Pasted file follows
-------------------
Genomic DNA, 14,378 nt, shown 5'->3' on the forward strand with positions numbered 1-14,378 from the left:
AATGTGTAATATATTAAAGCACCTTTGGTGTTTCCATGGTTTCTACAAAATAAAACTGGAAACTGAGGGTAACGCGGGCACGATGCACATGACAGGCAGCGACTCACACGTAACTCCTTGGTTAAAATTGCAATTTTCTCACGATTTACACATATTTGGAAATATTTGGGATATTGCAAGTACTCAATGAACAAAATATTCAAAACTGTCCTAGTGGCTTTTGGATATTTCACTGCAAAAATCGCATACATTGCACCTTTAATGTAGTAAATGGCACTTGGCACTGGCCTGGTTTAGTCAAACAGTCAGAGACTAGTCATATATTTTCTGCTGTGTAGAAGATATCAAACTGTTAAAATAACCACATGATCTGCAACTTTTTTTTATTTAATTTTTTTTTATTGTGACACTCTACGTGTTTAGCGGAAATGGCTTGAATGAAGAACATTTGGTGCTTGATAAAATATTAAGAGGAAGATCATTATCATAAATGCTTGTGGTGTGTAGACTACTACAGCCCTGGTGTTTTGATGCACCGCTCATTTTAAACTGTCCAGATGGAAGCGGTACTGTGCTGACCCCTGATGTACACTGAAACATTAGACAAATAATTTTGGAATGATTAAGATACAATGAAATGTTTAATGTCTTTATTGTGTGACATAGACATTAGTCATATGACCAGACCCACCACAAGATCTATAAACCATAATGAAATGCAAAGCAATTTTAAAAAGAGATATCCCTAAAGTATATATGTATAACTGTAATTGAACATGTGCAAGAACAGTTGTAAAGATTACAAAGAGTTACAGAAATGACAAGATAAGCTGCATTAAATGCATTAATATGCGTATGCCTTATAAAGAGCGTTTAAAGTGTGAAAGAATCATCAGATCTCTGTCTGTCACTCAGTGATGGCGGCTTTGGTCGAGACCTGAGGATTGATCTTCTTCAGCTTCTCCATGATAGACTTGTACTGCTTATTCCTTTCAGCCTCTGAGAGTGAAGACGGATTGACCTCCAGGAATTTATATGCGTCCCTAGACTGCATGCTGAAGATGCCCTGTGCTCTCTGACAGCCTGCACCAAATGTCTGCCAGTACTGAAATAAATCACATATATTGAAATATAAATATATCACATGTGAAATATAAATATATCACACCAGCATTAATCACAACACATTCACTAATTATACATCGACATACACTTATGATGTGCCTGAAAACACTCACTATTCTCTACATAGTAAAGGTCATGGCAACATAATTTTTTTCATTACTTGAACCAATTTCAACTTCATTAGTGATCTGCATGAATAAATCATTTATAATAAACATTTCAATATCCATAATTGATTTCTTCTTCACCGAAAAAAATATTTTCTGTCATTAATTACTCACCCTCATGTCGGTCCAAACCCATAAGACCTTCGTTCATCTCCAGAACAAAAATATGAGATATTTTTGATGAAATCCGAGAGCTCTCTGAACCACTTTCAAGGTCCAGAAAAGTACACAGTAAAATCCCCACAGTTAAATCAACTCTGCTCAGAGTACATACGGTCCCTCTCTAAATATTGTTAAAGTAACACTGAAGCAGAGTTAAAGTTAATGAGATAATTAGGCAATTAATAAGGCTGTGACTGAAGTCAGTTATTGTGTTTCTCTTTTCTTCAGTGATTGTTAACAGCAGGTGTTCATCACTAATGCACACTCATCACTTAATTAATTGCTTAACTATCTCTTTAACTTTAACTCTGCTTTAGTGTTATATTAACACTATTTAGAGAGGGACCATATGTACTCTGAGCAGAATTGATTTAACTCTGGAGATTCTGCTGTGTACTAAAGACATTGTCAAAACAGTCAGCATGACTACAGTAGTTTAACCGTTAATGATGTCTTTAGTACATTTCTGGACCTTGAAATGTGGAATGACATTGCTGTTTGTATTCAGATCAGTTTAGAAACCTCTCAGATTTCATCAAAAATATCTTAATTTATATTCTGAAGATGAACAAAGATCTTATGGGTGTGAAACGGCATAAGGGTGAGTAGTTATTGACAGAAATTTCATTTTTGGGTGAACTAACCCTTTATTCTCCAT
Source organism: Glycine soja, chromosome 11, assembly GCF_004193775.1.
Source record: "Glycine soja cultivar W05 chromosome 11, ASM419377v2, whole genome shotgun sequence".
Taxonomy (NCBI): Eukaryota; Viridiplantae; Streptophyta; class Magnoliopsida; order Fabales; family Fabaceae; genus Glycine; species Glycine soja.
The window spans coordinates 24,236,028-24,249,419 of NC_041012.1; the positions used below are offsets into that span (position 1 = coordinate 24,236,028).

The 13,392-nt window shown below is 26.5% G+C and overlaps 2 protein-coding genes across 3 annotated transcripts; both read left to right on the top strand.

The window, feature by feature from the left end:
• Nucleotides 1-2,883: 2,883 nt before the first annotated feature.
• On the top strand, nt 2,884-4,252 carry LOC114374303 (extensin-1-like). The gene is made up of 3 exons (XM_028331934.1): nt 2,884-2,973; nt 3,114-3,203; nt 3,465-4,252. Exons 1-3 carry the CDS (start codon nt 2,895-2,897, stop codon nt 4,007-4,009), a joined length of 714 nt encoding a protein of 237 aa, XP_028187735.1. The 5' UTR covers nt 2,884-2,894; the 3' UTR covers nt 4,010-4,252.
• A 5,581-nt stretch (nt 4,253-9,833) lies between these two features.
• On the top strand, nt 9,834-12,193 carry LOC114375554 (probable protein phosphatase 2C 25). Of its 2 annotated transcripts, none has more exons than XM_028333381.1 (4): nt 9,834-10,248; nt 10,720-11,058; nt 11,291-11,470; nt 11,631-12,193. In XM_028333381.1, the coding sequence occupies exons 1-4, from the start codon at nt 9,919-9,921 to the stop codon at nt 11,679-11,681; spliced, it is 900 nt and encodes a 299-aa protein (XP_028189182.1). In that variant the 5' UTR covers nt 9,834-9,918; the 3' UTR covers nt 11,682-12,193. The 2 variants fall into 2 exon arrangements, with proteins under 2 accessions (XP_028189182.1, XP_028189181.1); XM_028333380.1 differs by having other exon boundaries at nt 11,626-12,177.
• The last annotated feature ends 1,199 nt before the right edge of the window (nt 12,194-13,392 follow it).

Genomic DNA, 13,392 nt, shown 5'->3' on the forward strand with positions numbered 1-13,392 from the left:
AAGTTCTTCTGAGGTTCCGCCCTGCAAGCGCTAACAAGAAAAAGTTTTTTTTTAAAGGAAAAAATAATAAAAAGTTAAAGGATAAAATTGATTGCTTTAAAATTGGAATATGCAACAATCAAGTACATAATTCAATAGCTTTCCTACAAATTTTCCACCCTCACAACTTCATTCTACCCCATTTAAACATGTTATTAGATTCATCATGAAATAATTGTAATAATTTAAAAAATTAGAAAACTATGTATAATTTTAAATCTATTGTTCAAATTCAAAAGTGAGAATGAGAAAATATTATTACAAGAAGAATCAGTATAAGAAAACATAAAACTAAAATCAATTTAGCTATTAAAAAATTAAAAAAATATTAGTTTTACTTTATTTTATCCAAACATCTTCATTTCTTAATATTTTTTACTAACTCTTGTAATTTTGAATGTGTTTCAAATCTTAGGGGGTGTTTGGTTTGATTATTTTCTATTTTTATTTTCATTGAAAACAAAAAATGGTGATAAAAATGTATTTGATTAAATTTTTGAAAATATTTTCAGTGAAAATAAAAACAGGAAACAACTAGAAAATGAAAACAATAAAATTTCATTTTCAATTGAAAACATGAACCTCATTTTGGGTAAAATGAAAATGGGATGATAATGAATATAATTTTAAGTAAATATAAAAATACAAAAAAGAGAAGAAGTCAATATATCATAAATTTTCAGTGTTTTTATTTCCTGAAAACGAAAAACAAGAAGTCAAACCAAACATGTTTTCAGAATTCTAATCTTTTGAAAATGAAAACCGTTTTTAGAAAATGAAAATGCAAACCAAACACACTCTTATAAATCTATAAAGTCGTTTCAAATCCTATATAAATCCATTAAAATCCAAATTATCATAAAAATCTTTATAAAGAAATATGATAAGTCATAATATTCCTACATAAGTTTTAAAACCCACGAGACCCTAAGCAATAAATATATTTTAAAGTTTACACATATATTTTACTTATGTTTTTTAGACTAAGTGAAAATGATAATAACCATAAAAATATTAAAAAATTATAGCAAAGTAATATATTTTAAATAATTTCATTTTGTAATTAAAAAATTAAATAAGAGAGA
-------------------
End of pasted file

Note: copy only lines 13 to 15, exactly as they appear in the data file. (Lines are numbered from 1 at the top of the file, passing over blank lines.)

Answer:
• The last annotated feature ends 1,199 nt before the right edge of the window (nt 12,194-13,392 follow it).

Genomic DNA, 13,392 nt, shown 5'->3' on the forward strand with positions numbered 1-13,392 from the left:
AAGTTCTTCTGAGGTTCCGCCCTGCAAGCGCTAACAAGAAAAAGTTTTTTTTTAAAGGAAAAAATAATAAAAAGTTAAAGGATAAAATTGATTGCTTTAAAATTGGAATATGCAACAATCAAGTACATAATTCAATAGCTTTCCTACAAATTTTCCACCCTCACAACTTCATTCTACCCCATTTAAACATGTTATTAGATTCATCATGAAATAATTGTAATAATTTAAAAAATTAGAAAACTATGTATAATTTTAAATCTATTGTTCAAATTCAAAAGTGAGAATGAGAAAATATTATTACAAGAAGAATCAGTATAAGAAAACATAAAACTAAAATCAATTTAGCTATTAAAAAATTAAAAAAATATTAGTTTTACTTTATTTTATCCAAACATCTTCATTTCTTAATATTTTTTACTAACTCTTGTAATTTTGAATGTGTTTCAAATCTTAGGGGGTGTTTGGTTTGATTATTTTCTATTTTTATTTTCATTGAAAACAAAAAATGGTGATAAAAATGTATTTGATTAAATTTTTGAAAATATTTTCAGTGAAAATAAAAACAGGAAACAACTAGAAAATGAAAACAATAAAATTTCATTTTCAATTGAAAACATGAACCTCATTTTGGGTAAAATGAAAATGGGATGATAATGAATATAATTTTAAGTAAATATAAAAATACAAAAAAGAGAAGAAGTCAATATATCATAAATTTTCAGTGTTTTTATTTCCTGAAAACGAAAAACAAGAAGTCAAACCAAACATGTTTTCAGAATTCTAATCTTTTGAAAATGAAAACCGTTTTTAGAAAATGAAAATGCAAACCAAACACACTCTTATAAATCTATAAAGTCGTTTCAAATCCTATATAAATCCATTAAAATCCAAATTATCATAAAAATCTTTATAAAGAAATATGATAAGTCATAATATTCCTACATAAGTTTTAAAACCCACGAGACCCTAAGCAATAAATATATTTTAAAGTTTACACATATATTTTACTTATGTTTTTTAGACTAAGTGAAAATGATAATAACCATAAAAATATTAAAAAATTATAGCAAAGTAATATATTTTAAATAATTTCATTTTGTAATTAAAAAATTAAATAAGAGAGA